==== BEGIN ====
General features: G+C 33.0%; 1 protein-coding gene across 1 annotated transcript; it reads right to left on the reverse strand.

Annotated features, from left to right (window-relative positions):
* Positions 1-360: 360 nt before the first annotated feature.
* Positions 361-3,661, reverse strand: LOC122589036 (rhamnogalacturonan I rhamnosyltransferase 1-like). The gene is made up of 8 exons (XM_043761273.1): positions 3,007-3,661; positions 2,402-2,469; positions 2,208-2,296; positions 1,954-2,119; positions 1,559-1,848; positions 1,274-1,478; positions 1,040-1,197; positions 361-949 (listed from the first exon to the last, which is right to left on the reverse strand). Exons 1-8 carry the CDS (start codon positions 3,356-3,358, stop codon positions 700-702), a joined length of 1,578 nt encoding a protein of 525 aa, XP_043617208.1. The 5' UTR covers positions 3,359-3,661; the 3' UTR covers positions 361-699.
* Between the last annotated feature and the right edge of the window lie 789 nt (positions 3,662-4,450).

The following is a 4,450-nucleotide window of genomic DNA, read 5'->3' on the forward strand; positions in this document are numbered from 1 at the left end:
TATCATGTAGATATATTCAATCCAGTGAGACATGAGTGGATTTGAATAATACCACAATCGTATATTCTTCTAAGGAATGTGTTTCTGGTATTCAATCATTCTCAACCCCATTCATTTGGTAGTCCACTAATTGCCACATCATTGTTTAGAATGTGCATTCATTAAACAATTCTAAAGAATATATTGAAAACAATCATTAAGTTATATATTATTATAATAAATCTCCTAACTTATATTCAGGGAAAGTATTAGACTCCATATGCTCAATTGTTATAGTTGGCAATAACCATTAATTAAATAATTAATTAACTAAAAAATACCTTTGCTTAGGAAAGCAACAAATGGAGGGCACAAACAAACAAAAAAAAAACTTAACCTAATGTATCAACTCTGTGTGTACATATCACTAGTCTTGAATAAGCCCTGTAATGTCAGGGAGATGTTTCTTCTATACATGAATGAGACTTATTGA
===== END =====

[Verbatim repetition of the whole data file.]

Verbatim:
General features: G+C 33.0%; 1 protein-coding gene across 1 annotated transcript; it reads right to left on the reverse strand.

Annotated features, from left to right (window-relative positions):
* Positions 1-360: 360 nt before the first annotated feature.
* Positions 361-3,661, reverse strand: LOC122589036 (rhamnogalacturonan I rhamnosyltransferase 1-like). The gene is made up of 8 exons (XM_043761273.1): positions 3,007-3,661; positions 2,402-2,469; positions 2,208-2,296; positions 1,954-2,119; positions 1,559-1,848; positions 1,274-1,478; positions 1,040-1,197; positions 361-949 (listed from the first exon to the last, which is right to left on the reverse strand). Exons 1-8 carry the CDS (start codon positions 3,356-3,358, stop codon positions 700-702), a joined length of 1,578 nt encoding a protein of 525 aa, XP_043617208.1. The 5' UTR covers positions 3,359-3,661; the 3' UTR covers positions 361-699.
* Between the last annotated feature and the right edge of the window lie 789 nt (positions 3,662-4,450).

The following is a 4,450-nucleotide window of genomic DNA, read 5'->3' on the forward strand; positions in this document are numbered from 1 at the left end:
TATCATGTAGATATATTCAATCCAGTGAGACATGAGTGGATTTGAATAATACCACAATCGTATATTCTTCTAAGGAATGTGTTTCTGGTATTCAATCATTCTCAACCCCATTCATTTGGTAGTCCACTAATTGCCACATCATTGTTTAGAATGTGCATTCATTAAACAATTCTAAAGAATATATTGAAAACAATCATTAAGTTATATATTATTATAATAAATCTCCTAACTTATATTCAGGGAAAGTATTAGACTCCATATGCTCAATTGTTATAGTTGGCAATAACCATTAATTAAATAATTAATTAACTAAAAAATACCTTTGCTTAGGAAAGCAACAAATGGAGGGCACAAACAAACAAAAAAAAAACTTAACCTAATGTATCAACTCTGTGTGTACATATCACTAGTCTTGAATAAGCCCTGTAATGTCAGGGAGATGTTTCTTCTATACATGAATGAGACTTATTGA